Rob Simbeck’s poetic nature book The Southern Wildlife Watcher includes three dozen examples of regional wildlife.
Simbeck, whose awe toward nature compels him to engender awe in others, has been writing essays for South Carolina Wildlife since 1994. He expands those conversations in these thirty-six entries, whose subjects are grouped according to their habitats—in the air, on the land, or in the water. Each entry is accompanied by a color photograph and strives to reveal the “sacred ordinary in all its guises.”
At times, the work is akin to a poetry book for nature lovers, as the featured wildlife lend themselves to poetic imagery. Take the exquisite lime-green nocturnal moth, who is named for Luna, the Roman goddess of the moon, and who thrives in sweetgum, hickory, and pecan forests. Or the red velvet ant, who is not an ant at all, but a wingless wasp, while the ruby-throated hummingbird tops the tape measure at three inches. It suggests that the audience be a part of the incredible monarch butterfly migration by planting milkweed in their gardens, and acquaint themselves with the amazing earthworm, who holds the secrets to healthy soil.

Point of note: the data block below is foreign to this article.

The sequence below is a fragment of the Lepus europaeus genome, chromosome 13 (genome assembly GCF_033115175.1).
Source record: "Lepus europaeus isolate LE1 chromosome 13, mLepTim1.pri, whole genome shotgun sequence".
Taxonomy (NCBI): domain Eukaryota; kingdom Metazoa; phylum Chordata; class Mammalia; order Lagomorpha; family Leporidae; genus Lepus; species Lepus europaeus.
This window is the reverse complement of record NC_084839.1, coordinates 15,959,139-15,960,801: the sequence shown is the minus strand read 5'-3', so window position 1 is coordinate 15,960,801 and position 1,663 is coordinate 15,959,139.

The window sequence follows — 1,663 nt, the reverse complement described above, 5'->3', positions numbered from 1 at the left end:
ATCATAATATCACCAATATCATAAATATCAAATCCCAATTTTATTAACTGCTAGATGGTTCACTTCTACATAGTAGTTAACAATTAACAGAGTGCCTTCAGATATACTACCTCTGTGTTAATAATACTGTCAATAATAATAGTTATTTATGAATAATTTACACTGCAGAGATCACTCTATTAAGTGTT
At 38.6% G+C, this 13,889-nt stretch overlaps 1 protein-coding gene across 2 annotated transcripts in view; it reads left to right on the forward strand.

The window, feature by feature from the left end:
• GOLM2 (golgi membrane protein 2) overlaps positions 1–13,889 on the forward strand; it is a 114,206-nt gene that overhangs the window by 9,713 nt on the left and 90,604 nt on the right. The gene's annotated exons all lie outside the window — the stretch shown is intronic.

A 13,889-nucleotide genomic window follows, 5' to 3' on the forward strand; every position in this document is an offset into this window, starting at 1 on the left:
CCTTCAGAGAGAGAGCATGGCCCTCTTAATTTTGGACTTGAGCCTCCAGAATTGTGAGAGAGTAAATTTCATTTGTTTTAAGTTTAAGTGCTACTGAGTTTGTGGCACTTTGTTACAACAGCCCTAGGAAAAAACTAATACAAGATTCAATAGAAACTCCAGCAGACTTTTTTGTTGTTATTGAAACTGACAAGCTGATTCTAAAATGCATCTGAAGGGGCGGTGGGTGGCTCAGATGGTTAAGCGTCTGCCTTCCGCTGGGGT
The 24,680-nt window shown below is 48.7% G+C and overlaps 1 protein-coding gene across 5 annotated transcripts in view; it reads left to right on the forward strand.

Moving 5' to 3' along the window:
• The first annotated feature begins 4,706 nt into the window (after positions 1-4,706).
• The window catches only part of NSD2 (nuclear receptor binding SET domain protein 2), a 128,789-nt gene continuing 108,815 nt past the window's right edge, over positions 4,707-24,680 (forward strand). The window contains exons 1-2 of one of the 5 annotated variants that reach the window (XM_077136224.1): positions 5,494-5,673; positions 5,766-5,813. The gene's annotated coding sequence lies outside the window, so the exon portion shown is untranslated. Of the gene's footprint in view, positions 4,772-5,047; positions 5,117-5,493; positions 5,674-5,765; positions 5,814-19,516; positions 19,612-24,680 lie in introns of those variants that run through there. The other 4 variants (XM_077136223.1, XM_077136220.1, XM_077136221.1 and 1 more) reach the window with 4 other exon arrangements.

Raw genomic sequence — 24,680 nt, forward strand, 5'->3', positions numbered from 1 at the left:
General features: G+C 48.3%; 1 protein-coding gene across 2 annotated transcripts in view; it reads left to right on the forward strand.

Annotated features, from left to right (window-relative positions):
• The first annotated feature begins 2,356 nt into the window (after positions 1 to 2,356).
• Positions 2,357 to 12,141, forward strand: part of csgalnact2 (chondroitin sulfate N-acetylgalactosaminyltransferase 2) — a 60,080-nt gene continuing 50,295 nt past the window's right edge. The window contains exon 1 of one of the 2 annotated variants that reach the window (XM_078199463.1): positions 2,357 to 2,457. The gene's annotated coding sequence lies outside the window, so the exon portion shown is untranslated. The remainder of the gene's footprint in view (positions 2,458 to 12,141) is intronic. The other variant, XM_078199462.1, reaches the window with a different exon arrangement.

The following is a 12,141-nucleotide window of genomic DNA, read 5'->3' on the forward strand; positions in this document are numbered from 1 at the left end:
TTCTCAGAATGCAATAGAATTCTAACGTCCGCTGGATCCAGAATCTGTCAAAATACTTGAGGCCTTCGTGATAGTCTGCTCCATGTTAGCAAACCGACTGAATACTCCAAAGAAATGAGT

The book reveals that an oyster can live for twenty years, and that the common whitetail dragonfly nymph can capture and eat prey bigger than itself, even baby snakes. It shares that a male carpenter bee is attracted to yellow, but poses no real threat—it’s the busy female who will sting. And among the book’s scientific facts and quotes from experts, there are also references to historical events and trends that had a negative impact on these species: the bald eagle’s population crashed in the 1950s due to the DDT pesticide, and the red fox is still targeted by the fashion industry for its fur.
Engaging and filled with surprising facts, Rob Simbeck’s compact nature anthology conveys awareness of the natural world.
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